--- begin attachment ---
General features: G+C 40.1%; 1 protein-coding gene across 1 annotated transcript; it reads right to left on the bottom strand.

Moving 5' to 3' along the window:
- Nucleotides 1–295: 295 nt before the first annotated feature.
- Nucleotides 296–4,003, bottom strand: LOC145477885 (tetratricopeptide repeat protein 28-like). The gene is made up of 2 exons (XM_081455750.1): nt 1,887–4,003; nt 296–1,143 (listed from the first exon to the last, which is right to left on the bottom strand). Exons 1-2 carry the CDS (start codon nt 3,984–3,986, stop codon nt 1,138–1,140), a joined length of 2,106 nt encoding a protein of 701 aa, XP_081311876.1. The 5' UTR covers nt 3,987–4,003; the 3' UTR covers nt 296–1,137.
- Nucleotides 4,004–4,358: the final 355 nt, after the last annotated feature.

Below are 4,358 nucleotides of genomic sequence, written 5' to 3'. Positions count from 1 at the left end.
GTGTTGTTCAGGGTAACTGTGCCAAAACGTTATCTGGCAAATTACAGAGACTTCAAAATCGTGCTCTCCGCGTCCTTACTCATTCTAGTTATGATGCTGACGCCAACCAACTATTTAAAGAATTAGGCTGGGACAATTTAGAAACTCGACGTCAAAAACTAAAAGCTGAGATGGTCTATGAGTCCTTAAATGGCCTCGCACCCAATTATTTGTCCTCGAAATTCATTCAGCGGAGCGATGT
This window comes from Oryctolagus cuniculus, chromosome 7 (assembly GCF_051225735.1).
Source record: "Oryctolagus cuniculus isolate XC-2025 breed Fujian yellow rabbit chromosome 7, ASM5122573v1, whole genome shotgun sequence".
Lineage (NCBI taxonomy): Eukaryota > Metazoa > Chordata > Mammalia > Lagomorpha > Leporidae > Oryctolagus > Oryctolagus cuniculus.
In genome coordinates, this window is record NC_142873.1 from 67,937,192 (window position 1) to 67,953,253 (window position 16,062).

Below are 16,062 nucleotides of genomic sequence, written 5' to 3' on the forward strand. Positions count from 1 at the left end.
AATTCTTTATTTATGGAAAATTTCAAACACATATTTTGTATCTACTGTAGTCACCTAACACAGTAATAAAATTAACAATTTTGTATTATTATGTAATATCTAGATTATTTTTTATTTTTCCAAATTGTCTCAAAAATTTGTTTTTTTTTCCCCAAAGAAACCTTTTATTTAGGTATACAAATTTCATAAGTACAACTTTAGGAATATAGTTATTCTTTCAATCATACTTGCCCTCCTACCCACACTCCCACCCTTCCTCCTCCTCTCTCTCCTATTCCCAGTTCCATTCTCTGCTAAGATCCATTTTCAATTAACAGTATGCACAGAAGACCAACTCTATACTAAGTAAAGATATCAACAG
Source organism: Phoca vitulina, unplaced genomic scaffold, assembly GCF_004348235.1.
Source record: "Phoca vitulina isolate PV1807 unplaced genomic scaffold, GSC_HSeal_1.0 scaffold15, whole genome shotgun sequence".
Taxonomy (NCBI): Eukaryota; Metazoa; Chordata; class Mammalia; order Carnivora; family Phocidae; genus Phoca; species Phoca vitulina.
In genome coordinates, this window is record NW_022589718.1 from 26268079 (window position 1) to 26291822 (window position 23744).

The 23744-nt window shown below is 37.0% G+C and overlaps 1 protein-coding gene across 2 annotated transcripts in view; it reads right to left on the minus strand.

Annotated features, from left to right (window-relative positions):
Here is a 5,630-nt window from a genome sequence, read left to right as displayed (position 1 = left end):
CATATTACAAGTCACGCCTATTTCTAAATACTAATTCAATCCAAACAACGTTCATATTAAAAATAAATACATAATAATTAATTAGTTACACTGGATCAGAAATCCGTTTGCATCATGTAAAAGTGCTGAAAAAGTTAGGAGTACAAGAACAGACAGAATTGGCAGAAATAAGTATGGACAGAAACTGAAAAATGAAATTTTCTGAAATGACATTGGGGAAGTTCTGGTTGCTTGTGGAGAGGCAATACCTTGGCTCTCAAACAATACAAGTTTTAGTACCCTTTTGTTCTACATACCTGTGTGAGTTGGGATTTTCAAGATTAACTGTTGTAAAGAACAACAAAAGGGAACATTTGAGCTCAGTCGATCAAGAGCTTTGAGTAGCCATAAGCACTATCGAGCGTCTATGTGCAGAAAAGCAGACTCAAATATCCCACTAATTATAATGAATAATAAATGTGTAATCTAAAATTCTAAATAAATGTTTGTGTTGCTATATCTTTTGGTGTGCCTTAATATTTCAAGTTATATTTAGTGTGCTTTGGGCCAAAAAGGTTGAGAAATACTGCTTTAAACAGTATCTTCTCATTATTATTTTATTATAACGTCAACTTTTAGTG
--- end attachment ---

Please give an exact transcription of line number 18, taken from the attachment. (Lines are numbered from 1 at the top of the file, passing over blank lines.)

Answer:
The 23744-nt window shown below is 37.0% G+C and overlaps 1 protein-coding gene across 2 annotated transcripts in view; it reads right to left on the minus strand.